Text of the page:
“They are great friends of mine now.”

Ushkowitz says the original cast went through so much together that they grew particularly tight. In 2009, the weekly musical dramedy set in an Ohio high school looked like a real long shot. But “Glee” became a phenomenon, and its cast of young hopefuls became stars overnight.

Along with that came heavy demands and attention.“When you go through all those ups and downs every which way, you really keep that bond because no one understands what that was like,” says Ushkowitz.

Ushkowitz didn’t see it coming. She didn’t even expect to make it onto the show after blowing her audition. Tina had two lines, and Ushkowitz forgot one.

“It was like any other audition and nothing about it really fazed me,” Ushkowitz recalls. “But I walked out of there and said, ‘Forget it. I didn’t get that one.’ ”

Still, Ryan Murphy, the show’s creator, saw something and called her back. At the time, Ushkowitz was a swing player in the Broadway hit “Spring Awakening.” One of the show’s stars, Lea Michele, already had been cast in the Fox show.

She and Michele first became friends in 1995 when Ushkowitz was in “The King and I” on Broadway and Michele was playing Young Cosette in “Les Miserables.” The community of kids on Broadway is small, and they crossed at auditions all the time.

But friendships are hard to sustain with school and performing schedules. Ushkowitz’s father, Brad, bought a mini-van so his child star could nap after her nightly gig in “The King and I” on the way home to East Meadows, L.I.

She was adopted from Seoul, Korea, when she was 3 months old. At 3 years, she started pestering her parents to be on TV and scored work in commercials. She was one of the adorable Jell-O Jigglers with Bill Cosby and appeared semi-regularly on “Sesame Street.”

In “Choosing Glee,” written with Sheryl Berk, she covers all the traumas associated with middle school and high school, including peer pressure and bullying.

But it wasn’t until Ushkowitz moved to New York City on her own at 18 to attend the prestigious Marymount Manhattan that Ushkowitz had trouble balancing her professional and academic lives. At the time she was hosting “Yankees on Deck,” a TV show for kids, and found courses like “Quantitative Reasoning and Science” demanding but hardly useful.

“I would be on my knees in the middle of a New York street crying because it was so hard. I almost dropped out three or four times,” she recalls. “I think I’m the only member of the original cast who got a college degree.”

“Choosing Glee” presents a roster of confidence and happiness boosting approaches to life. Ushkowitz also tackles problem-solving, writing about how she ended a two-year relationship with a bad boyfriend she won’t name.

“I was completely verbally abused. It was just wrong,” she says. Ushowitz has been seeing actor Michael Trevino of “Vampire Diaries” on CW for three years now, but won’t divulge details.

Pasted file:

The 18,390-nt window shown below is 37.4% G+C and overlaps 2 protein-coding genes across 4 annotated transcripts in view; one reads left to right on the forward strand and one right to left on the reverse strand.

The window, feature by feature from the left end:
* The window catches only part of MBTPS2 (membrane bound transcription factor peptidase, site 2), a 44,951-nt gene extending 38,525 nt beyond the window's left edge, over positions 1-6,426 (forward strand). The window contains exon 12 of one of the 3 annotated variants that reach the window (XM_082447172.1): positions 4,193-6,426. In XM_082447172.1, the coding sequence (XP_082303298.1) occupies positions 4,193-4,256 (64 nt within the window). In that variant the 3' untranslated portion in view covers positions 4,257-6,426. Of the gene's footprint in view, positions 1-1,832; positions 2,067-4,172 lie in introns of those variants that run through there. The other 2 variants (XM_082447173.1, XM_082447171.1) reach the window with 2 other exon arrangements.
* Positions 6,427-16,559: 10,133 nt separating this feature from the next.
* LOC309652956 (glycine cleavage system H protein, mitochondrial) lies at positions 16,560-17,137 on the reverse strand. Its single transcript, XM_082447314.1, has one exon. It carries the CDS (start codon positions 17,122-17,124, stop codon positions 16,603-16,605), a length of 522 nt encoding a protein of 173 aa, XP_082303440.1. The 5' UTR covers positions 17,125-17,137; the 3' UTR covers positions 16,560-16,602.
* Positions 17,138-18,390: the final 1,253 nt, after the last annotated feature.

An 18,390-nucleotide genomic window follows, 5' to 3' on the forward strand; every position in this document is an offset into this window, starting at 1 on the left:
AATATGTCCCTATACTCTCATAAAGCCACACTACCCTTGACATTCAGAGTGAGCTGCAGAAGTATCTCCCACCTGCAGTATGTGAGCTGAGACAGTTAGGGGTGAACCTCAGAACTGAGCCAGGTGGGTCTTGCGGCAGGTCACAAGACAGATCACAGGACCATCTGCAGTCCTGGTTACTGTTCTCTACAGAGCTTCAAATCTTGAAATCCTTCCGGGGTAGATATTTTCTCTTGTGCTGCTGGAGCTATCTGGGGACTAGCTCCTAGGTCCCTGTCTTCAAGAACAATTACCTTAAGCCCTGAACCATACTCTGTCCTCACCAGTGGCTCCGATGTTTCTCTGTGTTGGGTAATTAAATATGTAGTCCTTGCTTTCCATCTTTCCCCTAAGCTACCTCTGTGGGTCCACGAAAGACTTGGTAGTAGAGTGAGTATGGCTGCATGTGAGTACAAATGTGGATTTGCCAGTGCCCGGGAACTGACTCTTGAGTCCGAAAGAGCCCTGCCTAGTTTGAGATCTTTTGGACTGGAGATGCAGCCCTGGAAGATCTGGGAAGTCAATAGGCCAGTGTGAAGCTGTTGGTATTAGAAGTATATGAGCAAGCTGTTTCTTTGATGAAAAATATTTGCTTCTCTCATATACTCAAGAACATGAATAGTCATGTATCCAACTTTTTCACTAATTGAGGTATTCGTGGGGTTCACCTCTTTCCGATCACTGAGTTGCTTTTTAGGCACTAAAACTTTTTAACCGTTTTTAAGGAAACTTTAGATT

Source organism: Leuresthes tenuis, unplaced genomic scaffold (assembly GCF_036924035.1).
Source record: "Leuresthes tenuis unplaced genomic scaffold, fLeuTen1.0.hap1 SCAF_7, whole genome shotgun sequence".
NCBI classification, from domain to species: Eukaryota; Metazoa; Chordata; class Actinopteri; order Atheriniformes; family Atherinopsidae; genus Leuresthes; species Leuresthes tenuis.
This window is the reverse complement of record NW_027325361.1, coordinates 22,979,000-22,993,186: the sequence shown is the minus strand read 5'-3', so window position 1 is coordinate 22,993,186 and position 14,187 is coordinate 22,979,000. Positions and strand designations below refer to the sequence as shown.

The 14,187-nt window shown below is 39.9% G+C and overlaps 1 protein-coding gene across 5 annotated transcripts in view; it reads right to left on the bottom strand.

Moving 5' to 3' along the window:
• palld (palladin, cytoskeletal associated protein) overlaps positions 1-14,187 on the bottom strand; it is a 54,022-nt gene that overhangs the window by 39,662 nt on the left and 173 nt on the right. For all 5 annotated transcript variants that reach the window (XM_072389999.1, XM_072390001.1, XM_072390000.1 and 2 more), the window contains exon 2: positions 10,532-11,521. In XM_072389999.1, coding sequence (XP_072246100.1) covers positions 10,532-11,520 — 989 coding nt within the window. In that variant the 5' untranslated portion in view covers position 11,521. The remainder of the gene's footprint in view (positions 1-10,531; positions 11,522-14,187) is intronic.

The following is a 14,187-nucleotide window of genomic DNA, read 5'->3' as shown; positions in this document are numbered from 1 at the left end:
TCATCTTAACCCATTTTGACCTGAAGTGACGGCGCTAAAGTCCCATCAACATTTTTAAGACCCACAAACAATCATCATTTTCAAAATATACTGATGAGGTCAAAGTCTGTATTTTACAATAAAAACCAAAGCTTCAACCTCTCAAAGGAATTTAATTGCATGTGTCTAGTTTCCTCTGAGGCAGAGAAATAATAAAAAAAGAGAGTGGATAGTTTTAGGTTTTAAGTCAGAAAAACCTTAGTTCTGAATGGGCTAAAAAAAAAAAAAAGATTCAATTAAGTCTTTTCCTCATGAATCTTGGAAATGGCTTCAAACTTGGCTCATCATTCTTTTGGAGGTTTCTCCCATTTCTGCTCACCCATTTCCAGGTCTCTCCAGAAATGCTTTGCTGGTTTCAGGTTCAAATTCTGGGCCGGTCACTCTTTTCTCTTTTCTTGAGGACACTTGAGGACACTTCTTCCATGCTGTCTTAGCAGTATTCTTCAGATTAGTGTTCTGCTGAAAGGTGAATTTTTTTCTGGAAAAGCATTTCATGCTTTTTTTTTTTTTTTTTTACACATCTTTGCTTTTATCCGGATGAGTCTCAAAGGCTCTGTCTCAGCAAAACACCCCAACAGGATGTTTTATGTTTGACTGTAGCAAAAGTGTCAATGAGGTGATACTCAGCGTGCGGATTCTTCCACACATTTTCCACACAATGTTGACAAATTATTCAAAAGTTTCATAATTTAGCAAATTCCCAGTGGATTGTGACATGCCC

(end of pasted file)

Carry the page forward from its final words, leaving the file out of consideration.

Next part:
Another problem she worked to solve was Tina’s relatively low profile on the series. Ushkowitz spoke to the show’s producers and writers, pitching story lines that would showcase Tina.

“You have to stand up for what you believe in, but you’re dealing with your bosses. It’s tricky,” she says. “The story lines I pitched didn’t make it in, but they heard me.

Ushkowitz feels that in the past season Tina emerged as a “competent diva.” She also stirred up some controversy in what’s come to be known as the “vapo-rape scene.” In it, Tina straddled an unconscious, and gay, Blaine (Darren Criss), smeared him with VapoRub and obviously considered taking things where they shouldn’t go.

“It was harder to read it than to shoot it,” she says. “We giggled a lot.”

The show starts shooting for next season in July and Ushkowitz is preparing herself by not preparing herself.

“At least I know I’ve got season five,” she says. “I don’t know what the future is for Tina. I really don’t want to think about it because it makes me so sad.”

Graduation is always bittersweet.



I’ve added eight HQ photos of Jenna attending an after party to celebrate her Glee co-star Jane Lynch’s opening night in the musical Annie.


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Jenna’s been super busy promoting Choosing Glee today, so there’s a lot of photos! Around 200 HQ photos have been added


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Who is Jenna?

Jenna Noelle Ushkowitz is an American performer best known for her role as Tina Cohen-Chang on Fox's Glee, but she's also a veteran of the broadway stage, having appeared in the Tony winning musical Spring Awakening and a revival of the classic The King and I

Choosing Glee

Choosing Glee will speak to the show's demographic who are often coping with the very stresses and anxieties the teenage characters on Glee face. Think The Happiness Project for a younger generation: With its uplifting message and intimate format, teens can learn how, exactly, to choose glee. Available May 14, 2013